The world is full of very talented creatives. As the owner of a branding and digital boutique agency, I’ve had the privilege to collaborate with an array of dope freelancers who’ve helped me bring my client projects into fruition. As an entrepreneur, collaboration is key (more on that in an upcoming post).
So you’ve got talent and you’re thinking that you’re ready to go full-time as a freelancer or even incorporating a business? First and foremost, congrats on making this huge decision!
Here are 5 tips that will get you going:
If you want to be taken seriously and want to attract clients, you have to have a brand. A brand is a combination of a visual identity as well as words and content that supports what you are trying to offer. I wrote a post on naming your business here, but that’s only one part of developing your brand. You need a logo, a site, a vision, clear objectives and service offering, a social media presence, a media kit that can easily be sent to prospective clients that gives them the who, what, where, when, how on your business and your past work, and you’ll also need a business card (yup, people still ask for those). When I first started my business, I worked on all of that months prior so that when I was ready to launch, I looked prepared, I had something to show and I could attract the high-level clients I was seeking.
When you get a client inquiry, the first thing you need to do is understand what they are really asking for. This can be done over the phone via a conversation or an in-person consultation/meeting. I suggest you keep these to no more than 30 minutes, since you’re not being paid for this and there is no guarantee that it will actually equal to work. Your time is money and you have to be smart in terms of how you allocate it. Trust me on this one, I learned the hard way.
Once the initial consultation has been done and the client is now asking you for a proposal, have a general proposal template that you can use and tweak with the details of what you are proposing to your client. In my proposal template I include:
- A Context – As I understand it
- Objectives – What they are trying to do
- A light Situation Analysis (SWOT- Strengths / Weaknesses / Opportunities / Threats)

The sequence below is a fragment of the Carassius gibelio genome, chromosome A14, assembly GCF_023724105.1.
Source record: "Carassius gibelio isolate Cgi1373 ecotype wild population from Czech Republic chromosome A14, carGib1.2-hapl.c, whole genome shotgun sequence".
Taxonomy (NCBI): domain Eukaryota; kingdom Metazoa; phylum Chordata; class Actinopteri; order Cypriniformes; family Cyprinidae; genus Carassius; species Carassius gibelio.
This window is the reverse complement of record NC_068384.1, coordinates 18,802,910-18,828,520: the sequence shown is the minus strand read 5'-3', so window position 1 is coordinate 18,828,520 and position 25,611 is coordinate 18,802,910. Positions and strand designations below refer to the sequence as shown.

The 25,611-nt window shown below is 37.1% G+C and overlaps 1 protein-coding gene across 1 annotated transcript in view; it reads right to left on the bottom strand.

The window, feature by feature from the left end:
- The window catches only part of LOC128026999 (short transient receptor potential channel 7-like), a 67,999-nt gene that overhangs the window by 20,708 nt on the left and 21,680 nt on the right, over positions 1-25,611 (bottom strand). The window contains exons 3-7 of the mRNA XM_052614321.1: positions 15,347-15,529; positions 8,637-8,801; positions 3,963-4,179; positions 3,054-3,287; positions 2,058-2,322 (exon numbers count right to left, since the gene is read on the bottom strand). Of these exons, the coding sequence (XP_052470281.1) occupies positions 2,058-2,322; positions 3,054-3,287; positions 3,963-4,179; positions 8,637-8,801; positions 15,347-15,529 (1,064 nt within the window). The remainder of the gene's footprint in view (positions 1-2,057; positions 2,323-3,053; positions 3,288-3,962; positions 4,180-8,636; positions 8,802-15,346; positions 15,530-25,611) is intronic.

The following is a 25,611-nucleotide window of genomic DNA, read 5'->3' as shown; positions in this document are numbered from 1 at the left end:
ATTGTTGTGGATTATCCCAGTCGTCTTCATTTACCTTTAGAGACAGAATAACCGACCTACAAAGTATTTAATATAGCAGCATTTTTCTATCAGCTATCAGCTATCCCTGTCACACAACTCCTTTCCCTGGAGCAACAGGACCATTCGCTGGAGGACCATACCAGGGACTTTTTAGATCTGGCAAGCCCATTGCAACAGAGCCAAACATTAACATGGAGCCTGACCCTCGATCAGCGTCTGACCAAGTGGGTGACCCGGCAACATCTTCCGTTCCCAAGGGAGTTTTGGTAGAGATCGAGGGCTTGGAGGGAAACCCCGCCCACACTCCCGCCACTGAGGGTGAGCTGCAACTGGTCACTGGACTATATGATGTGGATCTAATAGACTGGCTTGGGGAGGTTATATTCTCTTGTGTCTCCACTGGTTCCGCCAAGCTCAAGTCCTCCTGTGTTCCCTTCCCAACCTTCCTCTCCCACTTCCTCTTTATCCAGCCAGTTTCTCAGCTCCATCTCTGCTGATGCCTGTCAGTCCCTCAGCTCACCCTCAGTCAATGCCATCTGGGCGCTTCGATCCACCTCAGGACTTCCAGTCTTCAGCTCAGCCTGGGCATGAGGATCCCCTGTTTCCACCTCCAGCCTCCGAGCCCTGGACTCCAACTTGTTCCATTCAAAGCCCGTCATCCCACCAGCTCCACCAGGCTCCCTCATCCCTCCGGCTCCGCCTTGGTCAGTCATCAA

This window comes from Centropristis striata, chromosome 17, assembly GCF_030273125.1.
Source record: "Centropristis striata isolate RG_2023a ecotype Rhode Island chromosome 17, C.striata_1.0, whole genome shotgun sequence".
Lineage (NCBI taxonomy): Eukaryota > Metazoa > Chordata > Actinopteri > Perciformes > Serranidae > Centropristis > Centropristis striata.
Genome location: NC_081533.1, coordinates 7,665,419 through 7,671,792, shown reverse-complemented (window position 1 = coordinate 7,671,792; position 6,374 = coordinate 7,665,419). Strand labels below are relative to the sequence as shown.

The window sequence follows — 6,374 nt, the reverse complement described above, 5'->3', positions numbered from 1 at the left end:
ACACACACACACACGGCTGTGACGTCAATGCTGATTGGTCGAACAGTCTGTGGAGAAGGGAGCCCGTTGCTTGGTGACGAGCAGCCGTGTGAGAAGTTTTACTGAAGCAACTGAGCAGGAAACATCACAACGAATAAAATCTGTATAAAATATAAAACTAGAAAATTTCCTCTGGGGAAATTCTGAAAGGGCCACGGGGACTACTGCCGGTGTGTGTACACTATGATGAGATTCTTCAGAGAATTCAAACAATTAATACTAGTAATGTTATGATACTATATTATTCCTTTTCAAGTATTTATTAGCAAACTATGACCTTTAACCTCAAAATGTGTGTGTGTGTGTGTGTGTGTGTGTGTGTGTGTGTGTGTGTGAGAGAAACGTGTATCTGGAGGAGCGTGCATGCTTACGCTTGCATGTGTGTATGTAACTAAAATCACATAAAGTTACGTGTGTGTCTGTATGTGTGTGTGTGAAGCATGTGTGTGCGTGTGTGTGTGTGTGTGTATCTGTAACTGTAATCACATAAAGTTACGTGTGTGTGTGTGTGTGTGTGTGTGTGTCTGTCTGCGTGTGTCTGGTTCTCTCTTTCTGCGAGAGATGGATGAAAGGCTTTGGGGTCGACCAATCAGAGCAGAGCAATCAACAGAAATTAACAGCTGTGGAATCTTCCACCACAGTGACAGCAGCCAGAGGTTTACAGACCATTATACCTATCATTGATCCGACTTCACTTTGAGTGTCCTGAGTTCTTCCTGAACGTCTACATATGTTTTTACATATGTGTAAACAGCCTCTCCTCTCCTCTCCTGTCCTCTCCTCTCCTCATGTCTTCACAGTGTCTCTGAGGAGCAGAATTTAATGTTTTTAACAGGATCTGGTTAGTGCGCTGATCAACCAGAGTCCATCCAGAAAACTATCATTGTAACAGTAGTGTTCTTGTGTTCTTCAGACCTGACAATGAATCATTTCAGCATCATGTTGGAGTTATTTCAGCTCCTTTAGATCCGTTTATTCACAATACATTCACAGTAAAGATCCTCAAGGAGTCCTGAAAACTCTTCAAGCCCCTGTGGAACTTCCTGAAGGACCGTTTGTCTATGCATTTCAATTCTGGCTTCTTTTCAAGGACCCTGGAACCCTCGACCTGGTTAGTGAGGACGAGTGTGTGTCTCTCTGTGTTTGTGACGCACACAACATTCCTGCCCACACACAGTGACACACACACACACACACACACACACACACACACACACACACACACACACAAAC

- Target Audiences / Market – Who are they trying to attract
- Deliverables – What my company is proposing to do in order to reach their objectives
- Budget – How much it will cost them to hire my agency to do this
Sometimes, a client may ask you only for a quote, not a proposal, you should have a template ready for that as well. The quote gives a high-level view of how many hours you project it will take you to do what is being asked.
Once you get the work, you need a contract with your client. You don’t want there to be any issues regarding what you’ve been hired to do or payment. Get them to sign that and send you a deposit PRIOR to starting anything.
Finally, if you’re planning to work with any internal or external collaborators, you’ll need to provide them with a brief, which has to be approved by your client, and gives the overall scope of the project and exactly what you need them to do, with deadlines.
These are just some of the templates you’ll need to get going, there are more and some may be industry specific as well, so make sure you do your research.
I’m often asked for referrals and the number one question I get is “Does this person respect deadlines?” and sadly, more often than not, they don’t. Don’t promise you can have something ready when you know you cannot. It’s your reputation at stake, and reputation as an entrepreneur is EVERYTHING. If you can’t deliver, communicate with your client, no need to go silent night on them, no one has time to play hide and seek, it’s disrespectful and you’ll never be hired by them again or anyone in their network either. People talk and news travels faster than a speeding bullet. Now, if the client is willing to pay a rush fee to ensure that said work is given before the date you’ve projected and you can mobilise your team or collaborators to do it with that premium, then that’s a different story.
Now, this is a huge one. I recently had a situation where a client hired a graphic designer I had never worked with to do some logo work for them. The client even paid a premium to have the logo ready faster. The designer disappeared and wouldn’t respond to our emails or calls. When he did reemerge, he made up an excuse that the work was sitting in his outbox and he wasn’t sure why (lies), when we finally received the work (late, I might add), the designer sent a piece of paper with a hand drawn logo, took a photo of it on his phone and presented that to my client. Yes, you read this correctly, he scanned a piece of a hand drawn design. I wish I could tell you that this lack of professionalism was an isolated incident but it isn’t. I am on a regular basis running after photographers, content writers, coders, videographers that have been paid for the work to get the said work. Having talent is great, but there are tons and tons of people who do. What makes the difference with clients wanting to hire x or y or z is professionalism and reputation. Be very mindful of that – it can make or break your business.
It’s more than ok to ask for help, it can seriously get overwhelming. Make a list of other freelancers you know who have complimentary expertise and can help you get the work done. You are only as strong as the people you surround yourself with and make sure that people you choose to collaborate with on your client projects have the same work ethics as you do or it won’t work.
Have any other tips? Would love to know!